Overcoming A Descriptiveness Refusal Under Section 2(e)(1)

In a recent case at the Trademark Trial and Appeal Board (the “Board” or “TTAB”), Watercraft Superstore, Inc. (the “Applicant”) took a different approach in convincing the Board that the subject trademark had acquired distinctiveness. See In re Watercraft Superstore, Inc., Serial No. 86369831 (August 26, 2016) [not precedential], where the Applicant filed an application for the mark WATERCRAFT SUPERSTORE in standard characters for online retail store services featuring personal watercraft parts and accessories. The Applicant requested registration on the basis that the mark, although descriptive had acquired distinctiveness under Section 2(f) of the Trademark Act (15 U.S.C. §1052(f)), but the Examiner refused the application on the ground that the trademark was merely descriptive of the Applicant’s services and secondary meaning had not been proven (acquired distinctiveness). The Applicant appealed to the Board.

Since the Applicant requested registration under Section 2(f), this is an admission of the fact that the mark is merely descriptive of the services and the only remaining issue is if the mark has acquired distinctiveness (secondary meaning). See our web page entitled: Factors To Be Considered When Determining If A Mark Is Descriptive  before submitting your trademark application to the USPTO. The Applicant must prove that consumers have associated the mark with a single source when attempting to prove acquired distinctiveness. The Trademark Act does not set forth specific types of evidence that should be produced in order to meet the burden of proof.

However, it is clear that more evidence will be required if the mark is highly descriptive of the goods or services because consumers in that case will be less likely to believe the mark functions as a source indicator. In this case, it is patently clear that the mark is highly descriptive. The term “superstore” is disclaimed from the mark because it refers to a large retail store offering a variety of merchandise and that is the nature of the Applicant’s store. “Watercraft” by definition means a vehicle used for water transportation. Applicant’s identification of services state that he offers an online store featuring watercraft.

The following evidence was introduced to support Applicant’s argument that the mark has acquired distinctiveness: (1) there has been continuous and exclusive use of the mark since 2008; (2) over a five year period, its orders increased from 15,000 to 26,000; (3) over the course of the last four years, the advertising budget increased from $201,000 to $376,000 per year; (4) about 119,000 copies of the company catalogue was distributed annually; (5) its website had over 80,000 unique user impressions per year in 2009 and in 2014 that number grew to 119,000; and (6) Applicant’s services were marketed at 12 trade shows. The Examiner refuted this evidence by stating that although this evidence shows that over the years, the Applicant built a successful small business, this evidence does not show its success in educating the public on associating the trademark with a single source.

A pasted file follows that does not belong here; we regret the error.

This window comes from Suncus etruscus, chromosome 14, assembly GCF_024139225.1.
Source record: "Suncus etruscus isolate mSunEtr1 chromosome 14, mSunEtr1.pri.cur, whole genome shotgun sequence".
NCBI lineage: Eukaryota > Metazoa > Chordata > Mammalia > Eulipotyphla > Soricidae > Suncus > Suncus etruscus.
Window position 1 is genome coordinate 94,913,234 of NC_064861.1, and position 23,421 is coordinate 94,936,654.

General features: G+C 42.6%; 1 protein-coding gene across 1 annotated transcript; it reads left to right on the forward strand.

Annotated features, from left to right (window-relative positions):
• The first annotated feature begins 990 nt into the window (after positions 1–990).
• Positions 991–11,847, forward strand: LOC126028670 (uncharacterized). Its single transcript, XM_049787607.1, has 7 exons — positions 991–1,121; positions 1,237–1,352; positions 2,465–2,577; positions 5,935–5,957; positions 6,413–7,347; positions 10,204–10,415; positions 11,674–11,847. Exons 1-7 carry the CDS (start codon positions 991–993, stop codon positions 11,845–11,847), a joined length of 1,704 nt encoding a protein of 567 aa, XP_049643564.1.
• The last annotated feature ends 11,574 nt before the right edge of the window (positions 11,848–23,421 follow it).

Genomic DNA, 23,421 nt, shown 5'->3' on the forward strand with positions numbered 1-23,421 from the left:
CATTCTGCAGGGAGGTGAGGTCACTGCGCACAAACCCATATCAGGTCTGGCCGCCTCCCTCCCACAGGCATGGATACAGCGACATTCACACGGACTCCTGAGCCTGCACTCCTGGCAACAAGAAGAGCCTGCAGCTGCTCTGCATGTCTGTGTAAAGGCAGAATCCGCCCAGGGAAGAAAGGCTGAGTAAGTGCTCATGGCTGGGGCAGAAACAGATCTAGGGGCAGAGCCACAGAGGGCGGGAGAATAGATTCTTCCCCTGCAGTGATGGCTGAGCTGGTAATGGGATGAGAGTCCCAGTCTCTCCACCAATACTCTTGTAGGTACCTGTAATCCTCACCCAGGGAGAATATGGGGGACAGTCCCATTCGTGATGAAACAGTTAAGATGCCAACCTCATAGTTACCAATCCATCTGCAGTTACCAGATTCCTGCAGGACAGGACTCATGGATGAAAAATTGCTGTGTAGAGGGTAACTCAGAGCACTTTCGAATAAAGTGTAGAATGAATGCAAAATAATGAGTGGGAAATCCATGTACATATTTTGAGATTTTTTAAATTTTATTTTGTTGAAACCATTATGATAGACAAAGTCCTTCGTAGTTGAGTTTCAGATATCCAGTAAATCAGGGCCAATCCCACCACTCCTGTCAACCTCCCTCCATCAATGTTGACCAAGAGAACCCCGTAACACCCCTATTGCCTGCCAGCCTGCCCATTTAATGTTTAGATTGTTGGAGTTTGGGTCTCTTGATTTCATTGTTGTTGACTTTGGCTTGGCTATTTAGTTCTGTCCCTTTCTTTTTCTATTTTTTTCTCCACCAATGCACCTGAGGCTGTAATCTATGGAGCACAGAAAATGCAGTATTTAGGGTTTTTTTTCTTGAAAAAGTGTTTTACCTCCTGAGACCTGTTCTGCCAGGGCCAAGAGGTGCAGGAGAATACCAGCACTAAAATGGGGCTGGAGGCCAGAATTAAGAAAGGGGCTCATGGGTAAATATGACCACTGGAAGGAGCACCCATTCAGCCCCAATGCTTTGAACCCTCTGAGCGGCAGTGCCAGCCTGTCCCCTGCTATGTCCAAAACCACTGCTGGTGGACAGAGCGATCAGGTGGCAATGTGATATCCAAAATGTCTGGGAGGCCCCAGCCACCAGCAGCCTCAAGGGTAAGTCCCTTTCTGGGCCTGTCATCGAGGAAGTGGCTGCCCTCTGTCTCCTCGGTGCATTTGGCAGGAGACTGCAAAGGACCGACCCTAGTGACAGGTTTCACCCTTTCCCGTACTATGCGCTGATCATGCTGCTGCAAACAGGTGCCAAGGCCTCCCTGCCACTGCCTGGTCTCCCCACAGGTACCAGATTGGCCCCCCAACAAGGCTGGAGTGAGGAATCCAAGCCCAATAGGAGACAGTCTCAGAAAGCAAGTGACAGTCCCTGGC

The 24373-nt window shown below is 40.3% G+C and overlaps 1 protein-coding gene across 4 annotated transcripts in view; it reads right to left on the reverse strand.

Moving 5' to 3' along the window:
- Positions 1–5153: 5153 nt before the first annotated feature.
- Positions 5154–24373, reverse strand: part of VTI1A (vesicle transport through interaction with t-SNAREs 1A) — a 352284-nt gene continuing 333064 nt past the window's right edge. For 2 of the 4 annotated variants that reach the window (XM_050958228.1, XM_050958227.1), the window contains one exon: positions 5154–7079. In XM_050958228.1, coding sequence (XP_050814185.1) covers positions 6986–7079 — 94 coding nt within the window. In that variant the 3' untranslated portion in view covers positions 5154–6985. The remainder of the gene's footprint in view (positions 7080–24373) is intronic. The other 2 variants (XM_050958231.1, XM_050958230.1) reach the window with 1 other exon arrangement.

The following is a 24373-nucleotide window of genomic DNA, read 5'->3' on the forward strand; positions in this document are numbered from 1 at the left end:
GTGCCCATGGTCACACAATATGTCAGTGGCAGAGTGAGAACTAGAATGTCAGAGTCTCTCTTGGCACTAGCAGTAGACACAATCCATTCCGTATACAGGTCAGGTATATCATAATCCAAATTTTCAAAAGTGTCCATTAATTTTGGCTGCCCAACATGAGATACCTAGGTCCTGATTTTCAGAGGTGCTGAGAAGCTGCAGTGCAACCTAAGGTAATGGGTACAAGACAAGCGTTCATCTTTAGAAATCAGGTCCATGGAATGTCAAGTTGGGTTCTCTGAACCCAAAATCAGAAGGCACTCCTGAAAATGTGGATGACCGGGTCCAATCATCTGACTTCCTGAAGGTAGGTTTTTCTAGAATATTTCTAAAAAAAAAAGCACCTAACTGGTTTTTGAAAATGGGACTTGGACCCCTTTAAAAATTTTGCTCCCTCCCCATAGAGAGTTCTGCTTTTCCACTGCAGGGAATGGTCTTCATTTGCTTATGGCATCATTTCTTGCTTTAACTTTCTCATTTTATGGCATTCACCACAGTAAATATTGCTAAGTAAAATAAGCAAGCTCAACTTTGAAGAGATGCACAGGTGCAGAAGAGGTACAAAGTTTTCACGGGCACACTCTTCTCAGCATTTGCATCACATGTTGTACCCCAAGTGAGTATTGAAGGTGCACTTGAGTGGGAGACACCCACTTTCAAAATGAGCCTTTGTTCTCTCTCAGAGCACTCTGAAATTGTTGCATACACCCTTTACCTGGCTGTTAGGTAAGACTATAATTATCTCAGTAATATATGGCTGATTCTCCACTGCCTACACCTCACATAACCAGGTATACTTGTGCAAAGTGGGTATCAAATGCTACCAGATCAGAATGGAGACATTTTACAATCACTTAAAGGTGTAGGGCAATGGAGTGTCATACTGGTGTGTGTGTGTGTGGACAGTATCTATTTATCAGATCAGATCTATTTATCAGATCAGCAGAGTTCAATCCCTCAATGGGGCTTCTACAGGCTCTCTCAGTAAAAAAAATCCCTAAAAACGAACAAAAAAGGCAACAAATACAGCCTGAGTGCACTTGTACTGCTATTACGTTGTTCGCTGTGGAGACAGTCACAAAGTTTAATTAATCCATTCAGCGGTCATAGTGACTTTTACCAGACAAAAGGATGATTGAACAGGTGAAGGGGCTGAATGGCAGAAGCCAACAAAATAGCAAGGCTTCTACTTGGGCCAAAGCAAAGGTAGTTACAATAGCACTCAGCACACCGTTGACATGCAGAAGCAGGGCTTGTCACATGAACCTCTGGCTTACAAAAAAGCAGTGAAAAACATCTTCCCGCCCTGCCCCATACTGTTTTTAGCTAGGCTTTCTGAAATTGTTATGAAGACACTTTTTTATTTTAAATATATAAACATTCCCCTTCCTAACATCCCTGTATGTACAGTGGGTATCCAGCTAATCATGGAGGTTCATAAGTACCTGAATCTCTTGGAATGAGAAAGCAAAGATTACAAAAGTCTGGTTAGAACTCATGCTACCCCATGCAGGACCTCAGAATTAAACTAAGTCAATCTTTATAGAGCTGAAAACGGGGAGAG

Based on the evidence in the record, the Board disagreed and reviewed not only the evidence listed above, but placed emphasis on other evidence presented by the Applicant in the form of posts and commentary submitted by Applicant’s customers from an online forum used to discuss personal watercraft. This evidence clearly demonstrates that the users of the forum recognize WATERCRAFT SUPERSTORE as Applicant’s source indicator for the online retail store. Applicant submitted over 50 postings from individual users of the forum demonstrating that the public has been educated on associating Applicant’s mark, WATERCRAFT SUPERSTORE with a single source.

The Examiner submitted evidence that there was third-party use of the terms WATERCRAFT and SUPERSTORE. However, the Board found that such use wasn’t close enough to the Applicant’s mark. Some examples include: Sea-Doo Watercraft from PARCS Superstore, Personal Watercraft Products – Got Gear Superstore, Personal Watercraft Covers at Tarp & Cover Superstore, Watercraft parts – TDR and Banshee Superstore, and Personal Watercraft and Jetski Superstore. The Board held that this did not show that third parties were using similar marks, but instead using different marks for similar services.

The Board concluded that over the course of seven years, the Applicant has continuously used the mark to promote its business in such a manner as to create an association between the trademark and Applicant’s services. This case is instructive on the point that mark holders can create a strong association between their respective mark and a single source by encouraging online discussion and dialogue wherein the services or goods will be referenced and this could go a long way to show the mark as a source indicator without having to spend large sums to achieve the desired objective. If you have questions concerning your trademark and want to discuss whether your mark has acquired distinctiveness, please contact our office for a courtesy consultation.